Image result for cardboard box record storageAs reported by CBC, B.C. Pension Corporation announced a data breach involving pension plan records after discovering a box containing microfiche could not be found following a recent office move. The box contained personal information (names, social insurance numbers and dates of birth) on approximately 8,000 pension plan participants. The company employed those participants during the period 1982 to 1997. Learning of this incident, persons responsible for pension plan administration might be wondering how secure are their facilities (or their service provider’s facilities) for remote storage. And, pension plan participants might be wondering why do plans need this information and for so long.

In the U.S., the Employee Retirement Income Security Act (ERISA) governs the administration of pension plans, and the law includes specific record retention requirements. For example, persons who are responsible for filing plan reports must “maintain records to provide sufficient detail to verify, explain, clarify and check for accuracy and completeness.” ERISA Section 107. In addition, ERISA requires employers to maintain sufficient records to determine benefits due to employees. ERISA Section 209. Because employees may not retire for many years after accruing benefits under the pension plan, plans need to maintain records until plan participants retire and the records must be sufficient to determine benefits under the plan.

These record retention requirements present important issues for employers, plan administrators, and pension plan service providers. We have written about pension plans experiencing data breaches caused by malicious attackers. But, relatively straightforward administrative recordkeeping activities also can result personal information being compromised.  In late 2016, the ERISA Advisory Council, a 15-member body appointed by the Secretary of Labor to provide guidance on employee benefit plans, shared with the federal Department of Labor some considerations concerning cybersecurity. To date, the DOL has not issued any formal guidance on these recommendations, however, employers, plan administrators, and pension plan service providers should revisit their procedures for handling sensitive personal information maintained in their pension plan records.

According to the Council’s recommendations, there are four major areas for effective practices and policies: (i) data management; (ii) technology management; (iii) service provider management; and (iv) people issues. This is a good list to work from. However, while not an exhaustive list, the following action items may help to avoid incidents like the one discussed above:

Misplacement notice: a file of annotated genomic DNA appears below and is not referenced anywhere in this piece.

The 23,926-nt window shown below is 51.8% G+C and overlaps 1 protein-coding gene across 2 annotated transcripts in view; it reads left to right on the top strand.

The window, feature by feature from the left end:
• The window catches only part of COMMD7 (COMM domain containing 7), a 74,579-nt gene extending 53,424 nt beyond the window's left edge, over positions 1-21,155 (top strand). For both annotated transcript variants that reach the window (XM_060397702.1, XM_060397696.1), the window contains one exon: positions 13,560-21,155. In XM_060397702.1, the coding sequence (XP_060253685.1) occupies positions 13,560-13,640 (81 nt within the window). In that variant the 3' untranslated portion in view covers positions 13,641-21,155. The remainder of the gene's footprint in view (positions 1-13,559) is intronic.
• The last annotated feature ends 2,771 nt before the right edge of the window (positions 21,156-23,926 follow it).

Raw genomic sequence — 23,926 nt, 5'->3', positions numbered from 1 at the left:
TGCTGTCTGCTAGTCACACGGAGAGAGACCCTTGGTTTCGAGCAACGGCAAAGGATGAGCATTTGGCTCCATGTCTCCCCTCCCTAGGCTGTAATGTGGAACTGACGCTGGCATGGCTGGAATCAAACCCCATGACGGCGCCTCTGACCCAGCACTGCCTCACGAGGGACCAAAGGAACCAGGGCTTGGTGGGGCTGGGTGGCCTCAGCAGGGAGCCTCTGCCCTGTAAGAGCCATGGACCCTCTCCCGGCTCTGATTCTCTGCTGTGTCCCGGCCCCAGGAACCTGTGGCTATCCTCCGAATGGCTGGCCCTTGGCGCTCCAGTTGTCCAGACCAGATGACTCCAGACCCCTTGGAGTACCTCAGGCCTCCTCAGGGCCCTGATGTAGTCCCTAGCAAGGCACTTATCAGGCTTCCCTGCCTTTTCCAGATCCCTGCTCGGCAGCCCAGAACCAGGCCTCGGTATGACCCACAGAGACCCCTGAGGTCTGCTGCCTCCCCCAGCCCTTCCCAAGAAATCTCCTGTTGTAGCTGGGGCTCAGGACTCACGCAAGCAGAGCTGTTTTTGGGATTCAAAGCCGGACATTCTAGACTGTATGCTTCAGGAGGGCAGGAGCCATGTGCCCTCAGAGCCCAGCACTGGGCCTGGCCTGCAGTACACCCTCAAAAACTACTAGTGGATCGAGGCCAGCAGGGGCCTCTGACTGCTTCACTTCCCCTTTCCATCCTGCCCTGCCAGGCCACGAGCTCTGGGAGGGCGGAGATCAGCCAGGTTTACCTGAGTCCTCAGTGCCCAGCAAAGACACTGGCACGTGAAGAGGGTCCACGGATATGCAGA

• Retain only the data that is needed; if certain data elements can be redacted, removed them;
  • Maintain an inventory of records that are retained regardless of format, and where to find them;
  • Outline a clear process for moving records, and track location and inventory during the move; and
  • Delete records that are no longer needed; confirm service providers have done so, as applicable.

Of course, no set of safeguards for protecting personal information will prevent all kinds of compromises to it. Mistakes happen, so employers and plan administrators should be prepared by developing and maintaining incident response plans and practice them.

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Photo of Joseph J. Lazzarotti Joseph J. Lazzarotti

Joseph J. Lazzarotti is a Principal in the Morristown, New Jersey, office of Jackson Lewis P.C. He founded and currently leads the firm’s Privacy, e-Communication and Data Security Practice, edits the firm’s Privacy Blog, and is a Certified Information Privacy Professional (CIPP) with…

Joseph J. Lazzarotti is a Principal in the Morristown, New Jersey, office of Jackson Lewis P.C. He founded and currently leads the firm’s Privacy, e-Communication and Data Security Practice, edits the firm’s Privacy Blog, and is a Certified Information Privacy Professional (CIPP) with the International Association of Privacy Professionals. Trained as an employee benefits lawyer, focused on compliance, Mr. Lazzarotti also is a member of the firm’s Employee Benefits Practice Group.

In short, his practice focuses on the matrix of laws governing the privacy, security, and management of data, as well as the impact and regulation of social media. He also counsels companies on compliance, fiduciary, taxation, and administrative matters with respect to employee benefit plans.